TV Review: Netflix’s A Series of Unfortunate Events

seriesofunfortunateevents_netflixThe first season of the new Netflix show, “Series of Unfortunate Events” was released! I will be reviewing the season as well as comparing it to the books, however I will let you know when I will delve into the spoiler sections.

Firstly, I would like to say that when I first heard that Neil Patrick Harris was going to play Count Olaf, I was a little nervous. Excitingly however, I think he did a great job portraying him, as he and the character are theatrical. Of the Baudelaire children I believe that Louis Hynes (the boy who plays Klaus) best portrays the character as it is in the book series, however I do like them all. The sets of Count Olaf’s house, Uncle Monty’s House, and Aunt Josephine’s house were all exactly how I had pictured them. Count Olaf’s troop characters including the Hook Handed Man and the Powder Face sisters were all there, as well as a few new characters that have added a more diverse dynamic. The format of doing two episodes to encompass each book worked out quite well. The base plot of the novels was consistent with the series, although there were minor changes and perspectives from other characters which was interesting to see. And as a fan of the books, I was delighted to see that Lemony Snicket’s narration of the series and character was included, as he has monologues directed towards the audience. I am happy to see that the creators did not shy away from the woeful darkness the story has, and embraced it instead.

This next section will be a SPOILER for the season, so if you haven’t watched it yet please go watch!

The biggest plot twist of the season, book fans didn’t expect this either, was the long running subplot of the Baudelaire parents trying to get home to their children. At first I was upset that the creators had the parents remain alive, but then came to terms with the notion that perhaps the creators would kill off the parents before the children ever knew they survived the fire. This concept was actually a theory of the book fans, in which the Baudelaire parents actually survived, but the children never knew, and they did not get reunited. However, as we know from the twist in the finale, the “parents” that were shown were not Baudelaires after all, but Quagmires. I loved that the creators made us believe they were the children’s parents, and in the end show us that they had never specified they were Baudelaires. This creates a smart introduction to the Quagmire twins/triplets, as we already know their backstory. It is a great use of the omniscient perspective that book readers didn’t get to see, creating exciting new details for book readers, without changing the plot. And lets not forget that ending musical scene! If someone had told me beforehand that they would be singing at the end, I would not be happy about it, but it really flowed in an odd and mystical sort of way.

So what did you guys think about the adaptation? Let me know!

-Ava K., 12th grade

Welcome to the Dark House by Laurie Faria Stolarz

welcometothedarkhouse_lauriestolarz“In my hefty elf sack, your nightmares now keep. Better think twice before falling asleep.” -The Nightmare Elf

This chilling, nightmare-filled story takes place when seven fans of the famous horror film director, Justin Blake, enter an online contest. They are required to write about their worst nightmare, and the winners get the chance to stay at his legendary B and B, Dark House, featured in his movies. The fans also get to meet the famous man and sneak a look at his upcoming movie. Delighted to find they have won, the horror hopefuls Ivy, Parker, Shayla, Frankie, Garth, Natalie, and Taylor set out to have the scare of their life. Spending a weekend in the Dark House appeals to most of them like a vacation home, filled with effects that make the house really seem haunted and mysterious. However, their fun and games take a twisted turn when they are taken to an abandoned amusement park. Embodying the spirit of Blake’s movies, the park is like his own movie set with his wildly creepy characters running around. The seven lucky winners discover they must face their worst nightmares and survive them if they want to be set free.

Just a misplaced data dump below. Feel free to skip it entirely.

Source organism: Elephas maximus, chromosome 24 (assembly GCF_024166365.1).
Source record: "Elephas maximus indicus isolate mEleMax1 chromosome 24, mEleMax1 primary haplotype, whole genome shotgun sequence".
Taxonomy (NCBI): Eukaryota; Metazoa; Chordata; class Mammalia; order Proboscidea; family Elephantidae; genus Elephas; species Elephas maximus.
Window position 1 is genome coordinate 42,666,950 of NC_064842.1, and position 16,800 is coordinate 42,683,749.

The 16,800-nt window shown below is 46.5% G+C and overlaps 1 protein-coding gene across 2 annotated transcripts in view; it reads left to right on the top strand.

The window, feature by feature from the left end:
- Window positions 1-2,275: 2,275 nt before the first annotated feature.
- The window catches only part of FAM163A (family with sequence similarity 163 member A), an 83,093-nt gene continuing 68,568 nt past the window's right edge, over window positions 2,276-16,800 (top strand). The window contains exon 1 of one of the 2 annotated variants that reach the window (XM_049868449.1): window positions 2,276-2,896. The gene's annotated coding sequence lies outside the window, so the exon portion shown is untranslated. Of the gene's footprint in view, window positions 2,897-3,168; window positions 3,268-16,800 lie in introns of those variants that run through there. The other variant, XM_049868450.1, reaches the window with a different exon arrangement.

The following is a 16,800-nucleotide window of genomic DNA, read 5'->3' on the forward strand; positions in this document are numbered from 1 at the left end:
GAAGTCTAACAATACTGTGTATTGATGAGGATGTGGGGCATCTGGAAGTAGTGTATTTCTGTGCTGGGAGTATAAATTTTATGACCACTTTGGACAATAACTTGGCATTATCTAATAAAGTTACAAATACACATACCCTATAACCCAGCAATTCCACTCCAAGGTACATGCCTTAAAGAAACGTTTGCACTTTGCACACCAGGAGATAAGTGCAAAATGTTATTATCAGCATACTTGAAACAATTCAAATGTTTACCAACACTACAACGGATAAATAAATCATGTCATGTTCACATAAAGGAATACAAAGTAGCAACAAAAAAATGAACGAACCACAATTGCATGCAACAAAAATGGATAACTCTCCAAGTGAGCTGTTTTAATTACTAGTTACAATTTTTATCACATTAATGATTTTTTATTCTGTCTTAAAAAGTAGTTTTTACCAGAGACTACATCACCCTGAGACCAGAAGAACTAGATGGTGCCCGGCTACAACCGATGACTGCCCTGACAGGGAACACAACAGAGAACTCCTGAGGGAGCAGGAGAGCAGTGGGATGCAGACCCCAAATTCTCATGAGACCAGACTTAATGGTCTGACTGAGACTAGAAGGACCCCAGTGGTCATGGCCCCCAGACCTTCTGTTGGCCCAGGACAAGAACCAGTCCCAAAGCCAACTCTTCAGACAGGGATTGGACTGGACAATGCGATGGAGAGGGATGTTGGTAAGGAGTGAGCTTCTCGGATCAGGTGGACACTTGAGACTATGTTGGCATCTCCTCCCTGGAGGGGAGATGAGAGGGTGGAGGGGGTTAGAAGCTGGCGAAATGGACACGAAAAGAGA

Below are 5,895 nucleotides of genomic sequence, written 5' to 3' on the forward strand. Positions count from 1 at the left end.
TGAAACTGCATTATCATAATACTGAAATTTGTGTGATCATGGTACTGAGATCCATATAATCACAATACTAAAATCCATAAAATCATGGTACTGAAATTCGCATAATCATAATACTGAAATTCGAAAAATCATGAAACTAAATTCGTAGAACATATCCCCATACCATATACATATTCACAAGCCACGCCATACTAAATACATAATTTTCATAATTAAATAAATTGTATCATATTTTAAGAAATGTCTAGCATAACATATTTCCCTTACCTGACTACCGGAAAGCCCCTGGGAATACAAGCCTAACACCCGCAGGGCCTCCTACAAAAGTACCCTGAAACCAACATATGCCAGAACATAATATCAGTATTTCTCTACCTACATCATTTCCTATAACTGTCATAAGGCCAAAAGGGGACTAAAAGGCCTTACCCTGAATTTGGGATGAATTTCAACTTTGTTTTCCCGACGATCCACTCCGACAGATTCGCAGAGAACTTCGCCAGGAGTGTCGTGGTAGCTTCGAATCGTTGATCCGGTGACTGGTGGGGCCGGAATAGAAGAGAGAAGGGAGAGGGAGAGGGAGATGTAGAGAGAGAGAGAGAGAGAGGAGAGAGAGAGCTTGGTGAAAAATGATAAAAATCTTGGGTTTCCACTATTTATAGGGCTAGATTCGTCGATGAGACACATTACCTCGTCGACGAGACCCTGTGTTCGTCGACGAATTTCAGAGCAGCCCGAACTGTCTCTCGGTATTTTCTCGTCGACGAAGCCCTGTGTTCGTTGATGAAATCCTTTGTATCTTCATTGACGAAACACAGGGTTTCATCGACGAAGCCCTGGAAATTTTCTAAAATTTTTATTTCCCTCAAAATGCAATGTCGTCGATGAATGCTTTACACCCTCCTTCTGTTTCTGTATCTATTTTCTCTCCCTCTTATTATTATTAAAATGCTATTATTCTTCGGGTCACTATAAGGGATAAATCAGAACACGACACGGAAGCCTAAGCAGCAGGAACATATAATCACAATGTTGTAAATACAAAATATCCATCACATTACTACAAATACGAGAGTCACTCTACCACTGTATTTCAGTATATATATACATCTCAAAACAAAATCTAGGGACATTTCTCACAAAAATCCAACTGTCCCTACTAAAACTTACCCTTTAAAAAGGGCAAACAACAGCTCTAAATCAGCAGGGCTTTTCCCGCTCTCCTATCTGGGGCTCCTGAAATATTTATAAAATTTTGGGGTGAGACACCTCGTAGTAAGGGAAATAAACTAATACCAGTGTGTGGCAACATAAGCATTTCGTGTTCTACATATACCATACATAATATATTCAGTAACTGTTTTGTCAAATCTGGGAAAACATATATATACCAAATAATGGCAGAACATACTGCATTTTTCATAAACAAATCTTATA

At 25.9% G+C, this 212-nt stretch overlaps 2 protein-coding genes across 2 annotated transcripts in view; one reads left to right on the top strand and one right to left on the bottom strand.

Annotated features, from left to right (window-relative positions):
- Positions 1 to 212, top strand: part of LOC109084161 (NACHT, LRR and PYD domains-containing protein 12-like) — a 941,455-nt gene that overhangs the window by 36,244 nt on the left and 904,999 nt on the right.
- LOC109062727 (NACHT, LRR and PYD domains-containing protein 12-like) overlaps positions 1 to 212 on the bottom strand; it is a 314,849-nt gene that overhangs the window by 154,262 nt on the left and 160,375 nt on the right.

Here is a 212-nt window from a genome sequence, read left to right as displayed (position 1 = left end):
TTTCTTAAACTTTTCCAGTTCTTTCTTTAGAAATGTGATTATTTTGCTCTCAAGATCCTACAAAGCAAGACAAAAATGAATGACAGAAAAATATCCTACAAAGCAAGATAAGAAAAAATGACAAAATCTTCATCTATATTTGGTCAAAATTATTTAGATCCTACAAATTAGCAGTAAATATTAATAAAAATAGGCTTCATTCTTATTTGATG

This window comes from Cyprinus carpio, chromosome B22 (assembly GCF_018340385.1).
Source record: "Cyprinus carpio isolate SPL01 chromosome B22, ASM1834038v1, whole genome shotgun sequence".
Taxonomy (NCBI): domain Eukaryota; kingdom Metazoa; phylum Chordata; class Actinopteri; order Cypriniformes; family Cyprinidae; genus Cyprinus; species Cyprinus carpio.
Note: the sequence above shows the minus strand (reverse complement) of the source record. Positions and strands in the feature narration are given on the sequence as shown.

This book grabbed my attention right from the start. It’s description of horror and thrill left me wondering about my own nightmares. I knew I sure wouldn’t last one night in that house, not with its scare tactics and lonely halls. Stolarz uses her characters’ different perspectives to create this nail-biting world. As a big fan of horror stories, I was really anxious to see how the ending wrapped everything up. I have to say I was a little disappointed that I was left with so many unanswered questions, but overall the plot line was very intriguing.

I encourage readers who like to be scared to give this book a try. I know some horror stories are a gamble because it doesn’t end the way the readers hope. But Welcome to the Dark House is definitely one of my favorites and I would love to read it again.

-Sabrina C, 11th Grade

Corpse Bride (2005) vs Coraline (2009)

In the spirit of Halloween, I’ve decided have my two favorite spooky stop-motion animations compete for the titles of “Creepiest”, “Most Epic”, “Most Creative”, and “Most Fun”. So grab some candy corn and lets get started! (Warning: There will be a plot spoilers, so watch the movies first if you haven’t seen them yet :))

First in the category of creepiest, both films definitely have that aspect down. In Corpse Bride, the bride herself’s introduction and rise from the grave inciting major chills. The underworld layout of  dancing skeletons and insects, no matter how colorful and whimsical, can get creepy at times, especially with the worms crawling around inside Emily’s head. However, this title must go to Coraline. The thought itself of carving out eyeballs and sewing on buttons in its place is terrifying, let alone the actual images of button eyed parents. The “other mother’s” body shape towards the end of the movie had morphed into a contorted spider witch, and the lighting of this movie itself was more sinister than the jolly atmosphere of Corpse Bride‘s underworld. The sickly sweet nature of the “other world” was uncomfortable on its own, not to mention the mysterious and spooky tasks Coraline had to accomplish to save the day, including fighting a severed hand.